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Breaking

Click here for our ongoing coverage of the shootings at military installations in Chattanooga that have left five people dead, including the alleged gunman. The U.S. Attorney is calling it "an act of domestic terrorism."

Fun Either Way

In the big picture, Rick Perry's blistering criticism of Donald Trump today as "a toxic mix of demagoguery and nonsense" reveals the deep fault lines within the Republican Party that the 2016 presidential election is going to put enormous strain on. In the small picture, Perry really, really needs to qualify as one of the 10 candidates in the first GOP primary debate next month.

Wisconsin Court Sounds A Lot Like SCOTUS

You probably saw that the Wisconsin Supreme Court - now with a solid Republican majority - put an end to the "John Doe" investigation into Gov Scott Walker, which has dogged the governor for what seems like ages. The polarization of the Wisconsin Court has been a big story for awhile now. And there was already a lot of question about just how not one of the judges managed to recuse themselves. But the tenor of the decision itself makes little effort to conceal what one might call the extrajudicial nature of the decision. The subtext is basically: let's not get too focused on the specific legal rulings we're making. The upshot is that you're done investigating Scott Walker. The actual decision reads, "It is utterly clear that the special prosecutor has employed theories of law that do not exist in order to investigate citizens who were wholly innocent of any wrongdoing ... Let one point be clear: our conclusion today ends this unconstitutional John Doe investigation."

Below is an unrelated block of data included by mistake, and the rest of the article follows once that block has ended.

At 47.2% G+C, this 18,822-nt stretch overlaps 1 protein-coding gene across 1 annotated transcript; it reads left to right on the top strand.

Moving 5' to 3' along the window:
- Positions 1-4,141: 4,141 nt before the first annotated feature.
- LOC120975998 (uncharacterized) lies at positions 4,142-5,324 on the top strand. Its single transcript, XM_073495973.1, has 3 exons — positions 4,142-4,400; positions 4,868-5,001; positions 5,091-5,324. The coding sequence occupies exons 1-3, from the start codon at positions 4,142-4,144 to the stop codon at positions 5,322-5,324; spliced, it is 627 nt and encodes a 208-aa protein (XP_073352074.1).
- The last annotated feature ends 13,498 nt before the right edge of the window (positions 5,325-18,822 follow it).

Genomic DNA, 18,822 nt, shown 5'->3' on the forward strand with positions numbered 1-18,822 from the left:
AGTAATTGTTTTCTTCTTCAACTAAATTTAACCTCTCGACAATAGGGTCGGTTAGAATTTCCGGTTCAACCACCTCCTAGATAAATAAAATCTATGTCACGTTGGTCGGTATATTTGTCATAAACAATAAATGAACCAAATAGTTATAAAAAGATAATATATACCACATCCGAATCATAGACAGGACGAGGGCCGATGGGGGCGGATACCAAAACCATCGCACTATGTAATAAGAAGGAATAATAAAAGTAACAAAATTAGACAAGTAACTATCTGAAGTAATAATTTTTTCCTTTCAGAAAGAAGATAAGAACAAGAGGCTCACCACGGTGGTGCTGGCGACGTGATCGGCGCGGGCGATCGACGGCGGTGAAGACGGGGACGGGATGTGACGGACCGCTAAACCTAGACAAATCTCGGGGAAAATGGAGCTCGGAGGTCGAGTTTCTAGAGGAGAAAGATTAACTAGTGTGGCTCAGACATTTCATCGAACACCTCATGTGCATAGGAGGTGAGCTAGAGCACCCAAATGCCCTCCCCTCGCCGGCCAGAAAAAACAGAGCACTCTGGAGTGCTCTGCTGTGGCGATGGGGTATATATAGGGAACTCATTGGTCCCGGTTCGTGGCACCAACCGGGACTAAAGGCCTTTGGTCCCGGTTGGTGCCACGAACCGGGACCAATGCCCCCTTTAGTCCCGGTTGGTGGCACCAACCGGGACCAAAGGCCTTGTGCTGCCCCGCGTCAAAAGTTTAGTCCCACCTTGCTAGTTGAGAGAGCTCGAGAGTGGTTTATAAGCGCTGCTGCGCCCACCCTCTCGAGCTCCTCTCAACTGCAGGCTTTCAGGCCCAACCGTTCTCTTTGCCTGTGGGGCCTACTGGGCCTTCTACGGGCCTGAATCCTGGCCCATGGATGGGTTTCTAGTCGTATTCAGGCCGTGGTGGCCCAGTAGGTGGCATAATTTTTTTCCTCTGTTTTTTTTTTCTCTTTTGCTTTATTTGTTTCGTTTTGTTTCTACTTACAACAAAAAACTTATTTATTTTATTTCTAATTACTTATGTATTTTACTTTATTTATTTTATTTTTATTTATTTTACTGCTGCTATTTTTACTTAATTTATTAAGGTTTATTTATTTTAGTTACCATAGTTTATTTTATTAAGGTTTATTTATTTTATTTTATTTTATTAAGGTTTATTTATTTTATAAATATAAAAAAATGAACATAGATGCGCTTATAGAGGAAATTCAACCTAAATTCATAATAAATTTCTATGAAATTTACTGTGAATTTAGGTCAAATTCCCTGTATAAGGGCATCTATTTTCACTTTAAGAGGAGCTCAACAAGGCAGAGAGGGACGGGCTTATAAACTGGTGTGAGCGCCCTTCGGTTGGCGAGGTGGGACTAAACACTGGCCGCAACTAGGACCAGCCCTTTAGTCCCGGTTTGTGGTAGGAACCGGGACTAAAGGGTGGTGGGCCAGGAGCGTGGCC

They're perhaps inspired by the Roberts Court?

More Thoughts on The Iran Nuclear Deal

As the reactions come in and the arguments get rolling, we are now getting a clearer look at the debate over the Iran nuclear deal - now in a real and definitive document rather than agreed parameters or leaked details. Here are a few points I think it is worth pointing out.

The first is that while there's criticism of the tightness of the inspections regime, most arguments actually don't question that the deal agreed in Vienna will prevent Iran from building a nuclear weapon for 10 or 15 years. Some questions this. Sure. But look at the key arguments ... We're hearing that 10 or 15 years isn't that long. We're hearing that Iran will get a massive financial windfall and new international legitimacy which it can use to amp up its aggressive behavior in the region even if it doesn't build a nuclear weapon. They can intervene more aggressively in Lebanon, Syria, the Gaza Strip, Yemen, Iraq and other countries. They can use the extra money to finance terrorism or speed its development of ballistic missiles.

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